Similarly, selective adoption can also occur when a relational MNC acquires a collectivistic socially oriented enterprise. Relational MNCs are characterized by a stakeholder-oriented stance on CSR and therefore, would most likely adopt CSR strategies from their counterparts that best benefits their stakeholder relations and objectives. The partial overlap of interests from both sides can lead to selective adoption because some of the CSR strategies may not align with the MNCs objectives and therefore make it difficult to sell to stakeholders. An example of this is the acquisition of Ben & Jerrys (collectivistic) by Unilever (relational). According to Austin and Leonard, Ben and Jerrys brought a deep sense of values-led decision-making ad progressive vision that would complement and push Unilever into new areas of social, environmental, and economic commitment (2008). While Unilever has adopted some of the knowledge acquired from Ben & Jerrys, they have only focused on incorporating these strategies into segments which they felt were most important for their stakeholders.
A relational MNC and collectivistic socially oriented enterprise does not always lead to adoption. Meyer and Rowan defined symbolic adoption as organizations reactions to external instutional pressures by pretending to adopt certain practices, which are considered more socially acceptable (1977). In symbolic adoption, a MNC would simply purchase the socially oriented enterprise but not engage in adopting or implementing any of the CSR-related activities into their own business. In these types of adoption, MNCs believe that the slighest appearance of such practices, such as the acquirement of a socially oriented enterprise, is sufficient enough to meet the needs from these external pressures. For example, LOreal, was receiving a plethora of public blacklash for allegedly testing its products on animals, and acquired The Body Shop, which has been known for standing up against animal testing since the company was founded. While LOreal has introduced philantrophic campaigns since the acquirement, it has not made any substantial CSR-related changes to its business and therfore, believes that its acquirement of The Body Shop is simply enough to minimize external pressures. Thus, this form of buying behavior by companies raises an ethical dilemma as potentially harmful business practices are often maintained.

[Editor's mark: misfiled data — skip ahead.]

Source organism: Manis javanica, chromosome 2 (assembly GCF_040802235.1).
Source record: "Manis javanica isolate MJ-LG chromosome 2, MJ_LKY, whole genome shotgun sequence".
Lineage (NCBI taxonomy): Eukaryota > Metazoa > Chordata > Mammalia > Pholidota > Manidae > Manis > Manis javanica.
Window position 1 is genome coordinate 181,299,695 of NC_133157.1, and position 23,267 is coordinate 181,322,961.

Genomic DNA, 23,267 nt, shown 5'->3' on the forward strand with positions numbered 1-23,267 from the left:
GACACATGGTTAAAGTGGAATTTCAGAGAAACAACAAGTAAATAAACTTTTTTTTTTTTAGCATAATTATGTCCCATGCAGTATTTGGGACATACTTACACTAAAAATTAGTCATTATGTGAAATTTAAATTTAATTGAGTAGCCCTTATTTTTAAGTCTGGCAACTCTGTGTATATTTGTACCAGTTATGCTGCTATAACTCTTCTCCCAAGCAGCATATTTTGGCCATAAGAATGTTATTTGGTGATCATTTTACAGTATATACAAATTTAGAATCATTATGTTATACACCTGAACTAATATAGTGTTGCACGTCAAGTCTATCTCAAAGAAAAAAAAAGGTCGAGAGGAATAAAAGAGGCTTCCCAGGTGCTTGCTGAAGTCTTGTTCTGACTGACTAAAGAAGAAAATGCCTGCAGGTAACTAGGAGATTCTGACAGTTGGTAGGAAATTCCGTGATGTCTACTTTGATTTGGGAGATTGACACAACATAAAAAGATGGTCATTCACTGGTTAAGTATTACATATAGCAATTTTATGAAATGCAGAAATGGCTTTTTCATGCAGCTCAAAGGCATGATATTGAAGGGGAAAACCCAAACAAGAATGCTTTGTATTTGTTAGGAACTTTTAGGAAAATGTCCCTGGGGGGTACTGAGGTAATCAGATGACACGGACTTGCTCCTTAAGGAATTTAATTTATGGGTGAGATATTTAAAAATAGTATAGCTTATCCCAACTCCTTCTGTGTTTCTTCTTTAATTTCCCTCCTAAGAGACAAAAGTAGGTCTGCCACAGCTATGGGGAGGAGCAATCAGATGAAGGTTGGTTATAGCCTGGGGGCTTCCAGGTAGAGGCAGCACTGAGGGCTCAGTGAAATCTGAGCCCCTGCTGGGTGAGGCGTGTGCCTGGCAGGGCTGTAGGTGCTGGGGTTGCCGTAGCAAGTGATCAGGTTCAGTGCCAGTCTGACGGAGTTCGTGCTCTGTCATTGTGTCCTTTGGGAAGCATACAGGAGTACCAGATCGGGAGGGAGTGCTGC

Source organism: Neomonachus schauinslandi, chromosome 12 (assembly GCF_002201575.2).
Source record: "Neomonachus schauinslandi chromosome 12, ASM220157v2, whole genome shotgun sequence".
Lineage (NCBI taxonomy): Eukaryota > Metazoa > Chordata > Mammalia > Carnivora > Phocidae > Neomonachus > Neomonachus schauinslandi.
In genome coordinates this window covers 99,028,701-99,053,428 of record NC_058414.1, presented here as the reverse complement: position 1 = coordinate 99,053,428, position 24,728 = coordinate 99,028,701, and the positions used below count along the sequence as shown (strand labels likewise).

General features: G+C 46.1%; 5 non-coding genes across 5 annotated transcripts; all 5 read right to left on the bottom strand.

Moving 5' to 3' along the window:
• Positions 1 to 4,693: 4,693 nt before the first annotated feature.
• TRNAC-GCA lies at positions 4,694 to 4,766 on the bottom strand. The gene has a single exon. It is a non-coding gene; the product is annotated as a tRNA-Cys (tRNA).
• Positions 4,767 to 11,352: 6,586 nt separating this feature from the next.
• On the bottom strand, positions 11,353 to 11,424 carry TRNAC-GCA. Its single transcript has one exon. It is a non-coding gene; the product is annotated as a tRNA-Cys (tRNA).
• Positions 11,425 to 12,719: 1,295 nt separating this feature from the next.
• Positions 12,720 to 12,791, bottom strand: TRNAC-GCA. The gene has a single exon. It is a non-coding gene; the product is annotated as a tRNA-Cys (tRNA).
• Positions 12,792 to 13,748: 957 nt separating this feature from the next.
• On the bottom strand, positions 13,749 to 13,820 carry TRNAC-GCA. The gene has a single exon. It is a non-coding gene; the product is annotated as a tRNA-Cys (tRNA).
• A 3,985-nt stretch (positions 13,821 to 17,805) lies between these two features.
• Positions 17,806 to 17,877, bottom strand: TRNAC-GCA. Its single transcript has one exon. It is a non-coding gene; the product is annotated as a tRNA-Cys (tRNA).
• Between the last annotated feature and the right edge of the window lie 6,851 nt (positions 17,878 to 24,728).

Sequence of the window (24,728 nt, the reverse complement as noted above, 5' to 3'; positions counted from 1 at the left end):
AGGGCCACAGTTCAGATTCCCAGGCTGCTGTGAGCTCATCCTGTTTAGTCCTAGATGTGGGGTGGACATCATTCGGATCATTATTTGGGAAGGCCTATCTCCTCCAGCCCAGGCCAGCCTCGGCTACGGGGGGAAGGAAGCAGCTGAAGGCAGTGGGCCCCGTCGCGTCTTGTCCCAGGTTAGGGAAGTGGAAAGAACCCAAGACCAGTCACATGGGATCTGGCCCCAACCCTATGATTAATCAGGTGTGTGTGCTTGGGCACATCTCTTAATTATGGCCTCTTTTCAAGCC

Innovative CSR
While many MNCs buy CSR as a cost-effective way to meet the needs of its stakeholders, studies have found that CSR without innovation is not viable in the long-term. Because of this, many MNCs are opting to create their own CSR strategy as opposed to purchasing it. Additionally, innovation is often considered a key success factor of many MNCs in regards to their overall performance, and thus, innovating CSR provides sustainability for a firms growth and survival in the long-run.
According to Rennings, sustainable innovation is defined as the process of creating new ideas, behavior, products, and processes that contribute to a reduction in environmental burdens or to ecologically specified sustainability targets (2000). According to Rangan, Chase, and Karim (2012) there are three theatres a company can implement to create its own CSR campaign: philanthropic giving, reengineering the value chain, and transforming the ecosystem.